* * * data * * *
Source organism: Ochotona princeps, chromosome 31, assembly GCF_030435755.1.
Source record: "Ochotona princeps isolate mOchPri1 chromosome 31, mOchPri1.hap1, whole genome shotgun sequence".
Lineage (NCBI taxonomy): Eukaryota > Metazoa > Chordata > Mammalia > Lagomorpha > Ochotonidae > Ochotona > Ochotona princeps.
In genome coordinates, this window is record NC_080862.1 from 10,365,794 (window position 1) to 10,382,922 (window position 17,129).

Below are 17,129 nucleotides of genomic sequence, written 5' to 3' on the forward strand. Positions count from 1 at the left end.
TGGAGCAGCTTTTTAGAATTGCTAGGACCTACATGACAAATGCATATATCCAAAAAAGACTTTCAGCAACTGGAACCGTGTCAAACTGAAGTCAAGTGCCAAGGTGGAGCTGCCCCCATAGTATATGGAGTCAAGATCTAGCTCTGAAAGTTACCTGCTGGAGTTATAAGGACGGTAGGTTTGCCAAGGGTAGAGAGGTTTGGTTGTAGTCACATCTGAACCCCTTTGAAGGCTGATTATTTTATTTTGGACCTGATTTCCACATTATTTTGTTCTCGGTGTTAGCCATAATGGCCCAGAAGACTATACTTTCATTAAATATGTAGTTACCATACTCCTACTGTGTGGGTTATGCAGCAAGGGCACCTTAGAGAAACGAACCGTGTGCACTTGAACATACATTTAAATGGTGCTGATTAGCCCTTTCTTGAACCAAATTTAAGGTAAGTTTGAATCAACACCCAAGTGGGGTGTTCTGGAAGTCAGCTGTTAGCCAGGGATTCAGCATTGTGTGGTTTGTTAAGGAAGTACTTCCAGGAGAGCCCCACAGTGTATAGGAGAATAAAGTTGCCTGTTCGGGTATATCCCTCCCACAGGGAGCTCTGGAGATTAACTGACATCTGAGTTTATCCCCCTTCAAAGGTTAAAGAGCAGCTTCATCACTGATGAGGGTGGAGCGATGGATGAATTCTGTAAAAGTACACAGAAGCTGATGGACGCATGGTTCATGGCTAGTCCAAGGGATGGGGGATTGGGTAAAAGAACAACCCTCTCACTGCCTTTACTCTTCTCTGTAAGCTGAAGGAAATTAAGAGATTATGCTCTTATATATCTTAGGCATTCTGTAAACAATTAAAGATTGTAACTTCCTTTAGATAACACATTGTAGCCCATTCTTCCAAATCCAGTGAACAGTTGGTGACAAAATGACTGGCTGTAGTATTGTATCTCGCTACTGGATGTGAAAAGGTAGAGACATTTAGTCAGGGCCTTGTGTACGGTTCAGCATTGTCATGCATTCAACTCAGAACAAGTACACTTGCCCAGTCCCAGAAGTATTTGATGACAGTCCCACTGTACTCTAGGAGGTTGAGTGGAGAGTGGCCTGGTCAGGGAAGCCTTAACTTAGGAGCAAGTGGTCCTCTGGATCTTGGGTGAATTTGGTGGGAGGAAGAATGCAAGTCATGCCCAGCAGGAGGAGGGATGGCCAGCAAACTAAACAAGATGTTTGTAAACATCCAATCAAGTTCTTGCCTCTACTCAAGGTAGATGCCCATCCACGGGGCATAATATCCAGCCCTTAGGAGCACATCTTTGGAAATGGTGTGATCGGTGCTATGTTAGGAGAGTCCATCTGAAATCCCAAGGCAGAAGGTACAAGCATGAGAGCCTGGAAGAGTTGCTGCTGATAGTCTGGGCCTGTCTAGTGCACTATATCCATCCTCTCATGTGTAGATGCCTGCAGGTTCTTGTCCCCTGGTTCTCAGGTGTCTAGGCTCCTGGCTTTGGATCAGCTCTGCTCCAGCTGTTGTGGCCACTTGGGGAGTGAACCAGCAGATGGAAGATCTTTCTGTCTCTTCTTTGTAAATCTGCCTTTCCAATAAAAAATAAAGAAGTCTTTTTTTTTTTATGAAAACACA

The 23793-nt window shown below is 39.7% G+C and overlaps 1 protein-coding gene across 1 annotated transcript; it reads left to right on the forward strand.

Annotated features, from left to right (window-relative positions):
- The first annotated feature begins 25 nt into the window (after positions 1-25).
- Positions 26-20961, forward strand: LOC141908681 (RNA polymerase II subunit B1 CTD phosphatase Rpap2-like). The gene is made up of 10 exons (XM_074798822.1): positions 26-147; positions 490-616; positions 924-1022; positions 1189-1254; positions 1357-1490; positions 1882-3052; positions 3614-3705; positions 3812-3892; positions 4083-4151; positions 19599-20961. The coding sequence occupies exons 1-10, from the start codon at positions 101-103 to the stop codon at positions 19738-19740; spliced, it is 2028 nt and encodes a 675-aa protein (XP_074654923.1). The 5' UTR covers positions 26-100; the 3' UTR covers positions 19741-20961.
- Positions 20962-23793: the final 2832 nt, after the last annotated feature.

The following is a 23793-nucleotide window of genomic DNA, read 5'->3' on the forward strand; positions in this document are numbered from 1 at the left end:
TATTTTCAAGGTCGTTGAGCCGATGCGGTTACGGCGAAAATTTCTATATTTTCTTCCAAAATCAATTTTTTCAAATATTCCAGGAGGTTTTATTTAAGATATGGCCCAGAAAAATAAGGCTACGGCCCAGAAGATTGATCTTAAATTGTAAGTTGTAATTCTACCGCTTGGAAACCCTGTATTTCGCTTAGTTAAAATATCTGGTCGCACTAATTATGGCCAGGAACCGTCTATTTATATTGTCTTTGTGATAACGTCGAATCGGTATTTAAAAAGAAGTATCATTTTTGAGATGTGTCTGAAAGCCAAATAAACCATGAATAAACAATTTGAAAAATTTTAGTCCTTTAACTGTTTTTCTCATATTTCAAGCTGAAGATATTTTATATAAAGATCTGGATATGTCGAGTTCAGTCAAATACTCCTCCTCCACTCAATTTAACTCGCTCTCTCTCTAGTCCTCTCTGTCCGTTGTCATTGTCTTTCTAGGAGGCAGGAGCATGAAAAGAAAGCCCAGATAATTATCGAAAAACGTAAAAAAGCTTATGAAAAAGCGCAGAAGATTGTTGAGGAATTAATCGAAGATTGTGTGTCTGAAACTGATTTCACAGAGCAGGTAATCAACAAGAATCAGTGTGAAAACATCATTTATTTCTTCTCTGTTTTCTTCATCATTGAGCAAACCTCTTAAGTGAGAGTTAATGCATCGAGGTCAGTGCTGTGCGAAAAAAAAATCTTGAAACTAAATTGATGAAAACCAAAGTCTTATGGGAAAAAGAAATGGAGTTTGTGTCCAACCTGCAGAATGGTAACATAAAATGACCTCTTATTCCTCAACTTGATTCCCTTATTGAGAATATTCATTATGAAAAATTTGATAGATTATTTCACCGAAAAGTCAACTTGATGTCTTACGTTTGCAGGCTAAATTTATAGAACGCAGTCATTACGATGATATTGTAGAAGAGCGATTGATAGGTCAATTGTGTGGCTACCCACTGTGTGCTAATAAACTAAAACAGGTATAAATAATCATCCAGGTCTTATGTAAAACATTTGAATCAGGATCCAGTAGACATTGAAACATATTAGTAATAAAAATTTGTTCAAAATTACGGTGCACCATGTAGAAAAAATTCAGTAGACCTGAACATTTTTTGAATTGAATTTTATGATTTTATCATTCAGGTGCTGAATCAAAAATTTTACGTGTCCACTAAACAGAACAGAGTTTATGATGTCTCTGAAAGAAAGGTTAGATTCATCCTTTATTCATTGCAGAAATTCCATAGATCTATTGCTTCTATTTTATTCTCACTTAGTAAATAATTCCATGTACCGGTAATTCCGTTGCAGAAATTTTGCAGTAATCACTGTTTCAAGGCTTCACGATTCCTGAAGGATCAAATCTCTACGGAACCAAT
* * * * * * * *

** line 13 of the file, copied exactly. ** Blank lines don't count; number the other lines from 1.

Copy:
TATTTTCAAGGTCGTTGAGCCGATGCGGTTACGGCGAAAATTTCTATATTTTCTTCCAAAATCAATTTTTTCAAATATTCCAGGAGGTTTTATTTAAGATATGGCCCAGAAAAATAAGGCTACGGCCCAGAAGATTGATCTTAAATTGTAAGTTGTAATTCTACCGCTTGGAAACCCTGTATTTCGCTTAGTTAAAATATCTGGTCGCACTAATTATGGCCAGGAACCGTCTATTTATATTGTCTTTGTGATAACGTCGAATCGGTATTTAAAAAGAAGTATCATTTTTGAGATGTGTCTGAAAGCCAAATAAACCATGAATAAACAATTTGAAAAATTTTAGTCCTTTAACTGTTTTTCTCATATTTCAAGCTGAAGATATTTTATATAAAGATCTGGATATGTCGAGTTCAGTCAAATACTCCTCCTCCACTCAATTTAACTCGCTCTCTCTCTAGTCCTCTCTGTCCGTTGTCATTGTCTTTCTAGGAGGCAGGAGCATGAAAAGAAAGCCCAGATAATTATCGAAAAACGTAAAAAAGCTTATGAAAAAGCGCAGAAGATTGTTGAGGAATTAATCGAAGATTGTGTGTCTGAAACTGATTTCACAGAGCAGGTAATCAACAAGAATCAGTGTGAAAACATCATTTATTTCTTCTCTGTTTTCTTCATCATTGAGCAAACCTCTTAAGTGAGAGTTAATGCATCGAGGTCAGTGCTGTGCGAAAAAAAAATCTTGAAACTAAATTGATGAAAACCAAAGTCTTATGGGAAAAAGAAATGGAGTTTGTGTCCAACCTGCAGAATGGTAACATAAAATGACCTCTTATTCCTCAACTTGATTCCCTTATTGAGAATATTCATTATGAAAAATTTGATAGATTATTTCACCGAAAAGTCAACTTGATGTCTTACGTTTGCAGGCTAAATTTATAGAACGCAGTCATTACGATGATATTGTAGAAGAGCGATTGATAGGTCAATTGTGTGGCTACCCACTGTGTGCTAATAAACTAAAACAGGTATAAATAATCATCCAGGTCTTATGTAAAACATTTGAATCAGGATCCAGTAGACATTGAAACATATTAGTAATAAAAATTTGTTCAAAATTACGGTGCACCATGTAGAAAAAATTCAGTAGACCTGAACATTTTTTGAATTGAATTTTATGATTTTATCATTCAGGTGCTGAATCAAAAATTTTACGTGTCCACTAAACAGAACAGAGTTTATGATGTCTCTGAAAGAAAGGTTAGATTCATCCTTTATTCATTGCAGAAATTCCATAGATCTATTGCTTCTATTTTATTCTCACTTAGTAAATAATTCCATGTACCGGTAATTCCGTTGCAGAAATTTTGCAGTAATCACTGTTTCAAGGCTTCACGATTCCTGAAGGATCAAATCTCTACGGAACCAAT